Global Ag News For Nov 30.22


Access to Brazil’s Paranagua port blocked by landslides – authority

Brazil’s Paranagua port authority said on Tuesday that landslides caused by heavy rainfall blocked road and rail access to the port, the second busiest for grain exports in the country.

In a statement, the authority said other port operations are normal as ships continue to unload and load products stored at the port’s warehouses.


Wheat prices overnight are up 6 3/4 in SRW, up 6 in HRW, up 1 1/2 in HRS; Corn is up 2 1/2; Soybeans up 12 1/4; Soymeal up $0.44; Soyoil up 0.40.

For the week so far wheat prices are down 11 1/4 in SRW, down 20 1/2 in HRW, down 15 1/4 in HRS; Corn is down 1/2; Soybeans up 29 3/4; Soymeal up $0.34; Soyoil up 1.63.

For the month to date wheat prices are down 111 in SRW, down 81 1/4 in HRW, down 53 3/4 in HRS; Corn is down 24 3/4; Soybeans up 52 1/4; Soymeal down $7.10; Soyoil up 2.77.

Year-To-Date nearby futures are down -1% in SRW, up 13% in HRW, down -4% in HRS; Corn is up 12%; Soybeans up 10%; Soymeal down -1%; Soyoil up 37%.

Chinese Ag futures (JAN 23) Soybeans up 1 yuan; Soymeal up 29; Soyoil up 134; Palm oil up 122; Corn down 26 — Malaysian palm oil prices overnight were up 19 ringgit (+0.45%) at 4238.

There were changes in registrations (308 Corn, -5 Soybeans, 500 Soyoil). Registration total: 3,056 SRW Wheat contracts; 0 Oats; 308 Corn; 121 Soybeans; 539 Soyoil; 278 Soymeal; 5 HRW Wheat.

Preliminary changes in futures Open Interest as of November 29 were: SRW Wheat down 7,089 contracts, HRW Wheat up 573, Corn down 31,715, Soybeans up 3,926, Soymeal down 8,678, Soyoil down 2,292.

Brazil Grains & Oilseeds Forecast: Rio Grande do Sul and Parana Forecast: Isolated showers north through Thursday. Scattered showers Friday-Saturday. Temperatures near to above normal through Saturday. Mato Grosso, MGDS and southern Goias Forecast: Scattered showers through Saturday. Temperatures near normal through Saturday.

Argentina Grains & Oilseeds Forecast: Cordoba, Santa Fe, Northern Buenos Aires Forecast: Isolated showers through Thursday. Mostly dry Friday-Saturday. Temperatures near normal Wednesday-Friday, above normal Saturday. La Pampa, Southern Buenos Aires Forecast: Mostly dry Wednesday-Saturday. Temperatures above to well above normal Tuesday, near normal Wednesday-Friday, above normal Saturday.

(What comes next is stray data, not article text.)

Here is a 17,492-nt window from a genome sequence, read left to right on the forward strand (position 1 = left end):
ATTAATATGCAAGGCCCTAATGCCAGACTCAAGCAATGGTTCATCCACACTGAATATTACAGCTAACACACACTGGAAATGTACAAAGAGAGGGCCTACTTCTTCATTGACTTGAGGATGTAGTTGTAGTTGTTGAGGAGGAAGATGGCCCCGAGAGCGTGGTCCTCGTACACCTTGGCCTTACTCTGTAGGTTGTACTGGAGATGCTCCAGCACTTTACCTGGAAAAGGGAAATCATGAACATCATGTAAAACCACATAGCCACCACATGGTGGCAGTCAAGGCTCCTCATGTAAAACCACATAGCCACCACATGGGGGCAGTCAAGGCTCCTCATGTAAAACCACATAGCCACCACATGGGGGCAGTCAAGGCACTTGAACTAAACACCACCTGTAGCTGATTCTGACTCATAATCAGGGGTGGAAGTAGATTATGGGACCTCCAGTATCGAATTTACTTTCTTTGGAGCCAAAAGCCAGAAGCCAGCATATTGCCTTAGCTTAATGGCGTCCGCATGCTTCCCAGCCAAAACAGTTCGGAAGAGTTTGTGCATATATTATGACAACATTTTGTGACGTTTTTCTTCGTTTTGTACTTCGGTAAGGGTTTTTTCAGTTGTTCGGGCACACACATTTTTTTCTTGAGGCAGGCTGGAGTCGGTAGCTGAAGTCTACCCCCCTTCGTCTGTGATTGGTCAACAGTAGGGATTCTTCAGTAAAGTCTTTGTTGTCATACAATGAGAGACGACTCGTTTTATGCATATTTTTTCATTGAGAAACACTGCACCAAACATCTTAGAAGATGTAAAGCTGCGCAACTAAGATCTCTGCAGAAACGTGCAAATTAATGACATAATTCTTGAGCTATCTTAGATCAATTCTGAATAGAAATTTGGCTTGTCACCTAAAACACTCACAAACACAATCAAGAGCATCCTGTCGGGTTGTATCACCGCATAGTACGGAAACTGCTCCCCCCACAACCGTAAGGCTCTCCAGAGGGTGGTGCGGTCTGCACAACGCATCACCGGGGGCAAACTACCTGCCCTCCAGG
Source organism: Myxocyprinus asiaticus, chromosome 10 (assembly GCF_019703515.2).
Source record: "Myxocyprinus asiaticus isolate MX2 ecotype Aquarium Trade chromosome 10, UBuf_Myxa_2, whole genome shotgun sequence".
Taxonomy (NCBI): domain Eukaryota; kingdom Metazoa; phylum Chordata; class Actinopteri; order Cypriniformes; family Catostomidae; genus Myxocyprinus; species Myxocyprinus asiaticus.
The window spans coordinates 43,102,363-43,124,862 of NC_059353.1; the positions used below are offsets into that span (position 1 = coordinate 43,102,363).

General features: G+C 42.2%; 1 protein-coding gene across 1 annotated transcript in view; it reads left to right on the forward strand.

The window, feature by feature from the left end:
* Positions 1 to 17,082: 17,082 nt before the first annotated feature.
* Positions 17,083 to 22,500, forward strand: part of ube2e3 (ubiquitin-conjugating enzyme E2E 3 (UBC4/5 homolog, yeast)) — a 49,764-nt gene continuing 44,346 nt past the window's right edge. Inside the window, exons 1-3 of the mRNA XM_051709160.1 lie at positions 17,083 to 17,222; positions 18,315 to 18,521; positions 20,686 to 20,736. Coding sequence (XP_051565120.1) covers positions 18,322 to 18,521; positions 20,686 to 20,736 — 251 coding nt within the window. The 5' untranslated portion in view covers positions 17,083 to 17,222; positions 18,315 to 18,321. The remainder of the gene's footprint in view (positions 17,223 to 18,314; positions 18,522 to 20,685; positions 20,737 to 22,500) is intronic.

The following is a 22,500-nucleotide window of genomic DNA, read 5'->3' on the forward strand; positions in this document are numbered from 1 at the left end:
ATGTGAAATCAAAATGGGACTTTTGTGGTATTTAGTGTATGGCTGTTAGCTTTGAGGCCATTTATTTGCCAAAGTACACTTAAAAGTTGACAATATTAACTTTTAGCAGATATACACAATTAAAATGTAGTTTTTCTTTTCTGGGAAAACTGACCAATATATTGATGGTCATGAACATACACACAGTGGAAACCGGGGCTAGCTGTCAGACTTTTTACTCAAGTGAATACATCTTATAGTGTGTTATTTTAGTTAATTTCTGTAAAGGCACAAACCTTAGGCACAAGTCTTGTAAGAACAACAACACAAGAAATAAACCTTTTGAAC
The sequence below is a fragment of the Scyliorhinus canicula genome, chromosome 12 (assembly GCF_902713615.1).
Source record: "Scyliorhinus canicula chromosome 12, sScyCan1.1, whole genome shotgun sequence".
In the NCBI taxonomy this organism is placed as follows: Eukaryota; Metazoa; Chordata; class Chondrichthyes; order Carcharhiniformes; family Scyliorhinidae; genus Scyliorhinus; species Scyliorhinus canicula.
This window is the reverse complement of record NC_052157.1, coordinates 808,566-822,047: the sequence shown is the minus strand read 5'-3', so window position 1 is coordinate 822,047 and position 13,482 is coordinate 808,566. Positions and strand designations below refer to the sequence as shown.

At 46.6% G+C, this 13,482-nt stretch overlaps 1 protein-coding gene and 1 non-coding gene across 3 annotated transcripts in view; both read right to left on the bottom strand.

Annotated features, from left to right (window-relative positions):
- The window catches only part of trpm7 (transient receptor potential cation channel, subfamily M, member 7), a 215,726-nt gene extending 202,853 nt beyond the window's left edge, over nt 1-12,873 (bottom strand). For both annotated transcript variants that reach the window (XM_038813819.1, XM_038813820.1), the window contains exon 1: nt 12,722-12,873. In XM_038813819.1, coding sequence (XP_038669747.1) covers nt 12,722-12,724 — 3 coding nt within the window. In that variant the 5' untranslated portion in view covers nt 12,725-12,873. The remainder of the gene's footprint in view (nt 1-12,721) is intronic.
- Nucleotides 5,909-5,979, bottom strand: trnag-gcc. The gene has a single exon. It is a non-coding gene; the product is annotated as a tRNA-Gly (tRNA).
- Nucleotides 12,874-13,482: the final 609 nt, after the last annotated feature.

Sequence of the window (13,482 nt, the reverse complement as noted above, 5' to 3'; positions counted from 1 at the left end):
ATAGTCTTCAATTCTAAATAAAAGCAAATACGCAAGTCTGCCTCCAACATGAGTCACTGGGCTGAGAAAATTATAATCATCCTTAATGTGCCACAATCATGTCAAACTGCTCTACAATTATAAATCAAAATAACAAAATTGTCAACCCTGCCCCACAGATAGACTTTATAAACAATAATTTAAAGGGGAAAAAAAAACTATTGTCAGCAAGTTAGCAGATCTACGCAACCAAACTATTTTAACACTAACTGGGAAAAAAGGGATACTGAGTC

Northern Plains Forecast: Isolated showers Wednesday. Mostly dry Thursday. Scattered snow Friday. Mostly dry Saturday. Temperatures below to well below normal Wednesday, near normal Thursday, near to well below normal Friday-Saturday. Outlook: Mostly dry Sunday. Scattered snow Monday-Wednesday. Mostly dry Thursday. Temperatures near to well below normal Sunday, below to well below normal Monday-Thursday.

Central/Southern Plains Forecast: Mostly dry Wednesday-Friday. Isolated to scattered showers south Saturday. Temperatures below normal Wednesday, near to above normal Thursday, near to above normal Friday-Saturday. Outlook: Isolated to scattered showers Sunday-Monday. Mostly dry Tuesday-Thursday. Temperatures above normal Sunday-Monday, below normal north and above normal south Tuesday, near to below normal Wednesday-Thursday.

Western Midwest Forecast: Mostly dry Wednesday-Thursday. Snow north Friday-Saturday. Temperatures below normal Wednesday-Thursday, above normal Friday, below normal north and above normal south Saturday.

Eastern Midwest Forecast: Scattered showers Wednesday. Mostly dry Thursday-Friday. Isolated showers Saturday. Temperatures near to above normal Wednesday, below normal Thursday, near to above normal Friday-Saturday. Outlook: Scattered showers Sunday-Tuesday. Mostly dry Wednesday-Thursday. Temperatures near to above normal Sunday-Monday, near to below normal Tuesday-Thursday.

The player sheet for Nov. 29 had funds: net buyers of 1,000 contracts of SRW wheat, sellers of 1,000 corn, buyers of 1,000 soybeans, sellers of 3,000 soymeal.


  • WHEAT SALES: Turkey’s state grain board TMO has provisionally purchased an estimated 455,000 tonnes of wheat in an international tender for that volume on Tuesday, with most expected to be sourced from Ukraine
  • CORN SALE: South Korea’s Major Feedmill Group (MFG) has purchased an estimated 70,000 tonnes of animal feed corn in an international tender for up to 140,000 tonnes on Tuesday.
  • FAILED WHEAT TENDER: Jordan’s state grain buyer is believed to have made no purchase in an international tender to buy 120,000 tonnes of milling wheat which closed on Tuesday.


  • RICE TENDER: Turkey’s state grain board TMO issued an international tender to purchase a total 40,000 tonnes of rice
  • WHEAT TENDER: A government agency in Pakistan postponed the deadline for submission of price offers in an international tender to purchase and import 500,000 tonnes of wheat to Nov. 30 from Nov. 28 previously